In June 2007, an 83-year-old man went to the Northwest Medical Center in Margate to have his inflamed gallbladder removed. The surgeon took out the man's kidney instead. Dr. Bernard Zaragoza told the Florida Medical Board that he was "completely mortified" by his error, and that's about the reaction you'd also expect from his patient, identified only as J.C.
According to an article in Health News Florida, J.C. died three weeks after the operation, though from heart failure that may have been unrelated to the surgical snafu. In the two years since, the state medical board has been divided about how to punish Zaragoza.
The board has found that in Florida, there's a "wrong-side surgery" roughly once out of every 100,000. Zaragoza might have seemed an unlikely candidate to commit one. He has a degree from Harvard and had performed this surgery many times without error.
A surgeon who reviewed the case for the state Department of Health, Christian Birkedal of Ormond Beach, said the operation was more difficult than most because the patient had "adhesions" -- scar tissue -- that distorted the abdominal cavity. Birkedal's report said Zaragoza should have opened up the abdomen when he ran into trouble.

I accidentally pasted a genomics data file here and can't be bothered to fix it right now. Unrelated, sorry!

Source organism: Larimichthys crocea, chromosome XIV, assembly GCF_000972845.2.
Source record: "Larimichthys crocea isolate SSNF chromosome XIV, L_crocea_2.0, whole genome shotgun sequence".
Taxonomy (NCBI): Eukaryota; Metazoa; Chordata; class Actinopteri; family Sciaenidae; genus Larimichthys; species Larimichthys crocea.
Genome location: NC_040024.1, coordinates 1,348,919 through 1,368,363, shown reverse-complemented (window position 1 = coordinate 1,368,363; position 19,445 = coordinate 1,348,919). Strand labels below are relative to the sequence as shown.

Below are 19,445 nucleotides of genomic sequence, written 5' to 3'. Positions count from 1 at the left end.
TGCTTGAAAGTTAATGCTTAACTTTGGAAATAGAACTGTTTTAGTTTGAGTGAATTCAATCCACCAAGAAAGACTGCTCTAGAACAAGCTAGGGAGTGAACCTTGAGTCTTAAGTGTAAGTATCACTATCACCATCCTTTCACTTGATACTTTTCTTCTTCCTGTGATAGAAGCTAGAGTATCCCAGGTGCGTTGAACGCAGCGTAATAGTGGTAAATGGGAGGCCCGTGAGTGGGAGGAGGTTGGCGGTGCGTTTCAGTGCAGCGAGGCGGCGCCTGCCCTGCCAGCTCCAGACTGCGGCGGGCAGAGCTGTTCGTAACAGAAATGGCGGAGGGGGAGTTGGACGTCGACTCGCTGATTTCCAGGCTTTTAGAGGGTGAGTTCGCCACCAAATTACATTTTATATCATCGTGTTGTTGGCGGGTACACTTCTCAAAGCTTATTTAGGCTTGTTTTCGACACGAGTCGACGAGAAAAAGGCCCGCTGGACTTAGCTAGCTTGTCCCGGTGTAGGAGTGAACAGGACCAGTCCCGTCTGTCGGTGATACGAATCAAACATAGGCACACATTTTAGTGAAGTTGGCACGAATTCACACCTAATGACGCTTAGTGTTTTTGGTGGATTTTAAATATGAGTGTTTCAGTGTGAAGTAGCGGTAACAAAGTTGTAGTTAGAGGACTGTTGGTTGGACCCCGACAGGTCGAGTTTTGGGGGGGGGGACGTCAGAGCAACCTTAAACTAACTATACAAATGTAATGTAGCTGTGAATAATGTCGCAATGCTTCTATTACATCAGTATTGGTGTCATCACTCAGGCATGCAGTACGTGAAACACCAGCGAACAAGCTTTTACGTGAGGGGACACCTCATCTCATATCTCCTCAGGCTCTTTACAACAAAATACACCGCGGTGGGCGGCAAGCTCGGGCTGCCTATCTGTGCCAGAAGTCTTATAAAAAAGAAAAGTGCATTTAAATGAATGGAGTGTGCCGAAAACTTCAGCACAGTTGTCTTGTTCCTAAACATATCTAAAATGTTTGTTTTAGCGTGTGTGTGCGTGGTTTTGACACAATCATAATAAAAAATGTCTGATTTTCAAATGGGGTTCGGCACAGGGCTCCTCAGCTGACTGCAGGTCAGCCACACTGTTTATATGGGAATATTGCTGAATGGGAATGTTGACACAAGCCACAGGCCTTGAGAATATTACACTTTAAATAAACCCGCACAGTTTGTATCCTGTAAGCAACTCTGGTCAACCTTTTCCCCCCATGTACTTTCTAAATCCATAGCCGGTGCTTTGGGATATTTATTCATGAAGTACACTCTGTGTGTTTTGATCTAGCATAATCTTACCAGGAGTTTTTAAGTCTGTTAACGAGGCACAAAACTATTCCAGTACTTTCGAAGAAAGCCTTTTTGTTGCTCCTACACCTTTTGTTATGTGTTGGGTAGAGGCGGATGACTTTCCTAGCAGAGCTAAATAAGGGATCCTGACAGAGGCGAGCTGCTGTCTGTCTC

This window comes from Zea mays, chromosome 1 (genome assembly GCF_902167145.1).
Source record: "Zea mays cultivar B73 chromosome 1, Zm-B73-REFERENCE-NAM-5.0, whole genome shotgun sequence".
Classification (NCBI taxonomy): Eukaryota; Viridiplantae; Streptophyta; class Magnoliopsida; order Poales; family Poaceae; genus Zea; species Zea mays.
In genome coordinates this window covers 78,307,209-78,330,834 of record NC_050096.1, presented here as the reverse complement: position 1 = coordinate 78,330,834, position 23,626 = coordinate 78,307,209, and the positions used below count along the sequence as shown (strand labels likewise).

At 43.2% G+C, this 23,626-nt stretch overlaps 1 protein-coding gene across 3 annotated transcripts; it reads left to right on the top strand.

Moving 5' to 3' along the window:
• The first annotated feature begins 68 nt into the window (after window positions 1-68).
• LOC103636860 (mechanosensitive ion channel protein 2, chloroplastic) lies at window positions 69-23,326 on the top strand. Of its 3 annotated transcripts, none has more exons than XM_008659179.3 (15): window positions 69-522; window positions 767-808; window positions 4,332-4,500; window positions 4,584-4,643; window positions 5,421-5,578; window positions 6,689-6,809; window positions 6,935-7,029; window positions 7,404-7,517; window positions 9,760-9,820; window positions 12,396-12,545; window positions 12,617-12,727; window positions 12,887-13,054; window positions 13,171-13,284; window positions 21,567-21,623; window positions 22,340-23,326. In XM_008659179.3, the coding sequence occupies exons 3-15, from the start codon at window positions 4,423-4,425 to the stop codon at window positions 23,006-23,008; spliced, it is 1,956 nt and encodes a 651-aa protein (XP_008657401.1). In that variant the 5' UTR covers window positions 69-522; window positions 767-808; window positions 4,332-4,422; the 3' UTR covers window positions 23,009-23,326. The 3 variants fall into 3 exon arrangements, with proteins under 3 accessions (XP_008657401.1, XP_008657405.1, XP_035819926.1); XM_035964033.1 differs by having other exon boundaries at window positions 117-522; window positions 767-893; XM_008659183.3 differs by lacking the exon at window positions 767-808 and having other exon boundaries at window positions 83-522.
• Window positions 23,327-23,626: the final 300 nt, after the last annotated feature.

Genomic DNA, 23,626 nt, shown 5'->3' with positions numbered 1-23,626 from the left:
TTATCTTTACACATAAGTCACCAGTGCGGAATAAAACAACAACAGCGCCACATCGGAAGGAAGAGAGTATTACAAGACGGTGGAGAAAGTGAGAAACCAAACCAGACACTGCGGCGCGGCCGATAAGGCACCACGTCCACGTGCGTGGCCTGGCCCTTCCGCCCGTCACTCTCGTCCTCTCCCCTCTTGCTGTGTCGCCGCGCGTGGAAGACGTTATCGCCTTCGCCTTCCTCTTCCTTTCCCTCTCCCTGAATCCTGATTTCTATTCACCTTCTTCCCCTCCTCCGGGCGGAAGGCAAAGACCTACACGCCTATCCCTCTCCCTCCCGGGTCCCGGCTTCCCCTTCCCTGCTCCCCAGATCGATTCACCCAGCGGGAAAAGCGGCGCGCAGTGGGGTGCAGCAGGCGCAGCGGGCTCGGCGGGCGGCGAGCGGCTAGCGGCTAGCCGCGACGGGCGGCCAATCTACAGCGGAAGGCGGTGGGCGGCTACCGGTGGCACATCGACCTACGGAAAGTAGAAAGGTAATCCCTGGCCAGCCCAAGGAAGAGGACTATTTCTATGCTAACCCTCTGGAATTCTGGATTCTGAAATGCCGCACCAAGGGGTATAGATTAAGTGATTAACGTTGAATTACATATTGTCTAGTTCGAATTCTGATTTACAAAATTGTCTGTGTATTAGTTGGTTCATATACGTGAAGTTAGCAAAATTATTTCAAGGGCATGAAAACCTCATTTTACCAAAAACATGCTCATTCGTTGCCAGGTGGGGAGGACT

Instead, Zaragoza hunted around for the gallbladder; he even took a CT scan. He found what he concluded must be the gallbladder, even though it didn't look like one. He assumed its odd appearance meant it must be covered by a tumor.
That decision made, he severed the blood vessels, removed the organ and sent a sample to pathology. Then came the bad news.
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In the year following the mistake, Zaragoza negotiated a deal with investigators from the Florida Department of Health whereby he would pay a $5,000 fine, but according to the article, that punishment would not include disclosure of the incident to the National Practitioners Databank. The state medical board's ruling body, however, wasn't prepared to let Zaragoza off with such a light punishment.
On a 6-6 tie vote, the board rejected the settlement agreement and counter-offered one that was more serious: a reprimand, $10,000 fine and other standard penalties, such as community service and taking classes. That passed 7 to 6.
Zaragoza has some time to decide whether to accept the counter-offer, which could ruffle his relationships with insurers.
The doctor was due to make that decision this summer. When I find out, I'll post an update.
UPDATE: No answer at Zaragoza's office in Coral Springs.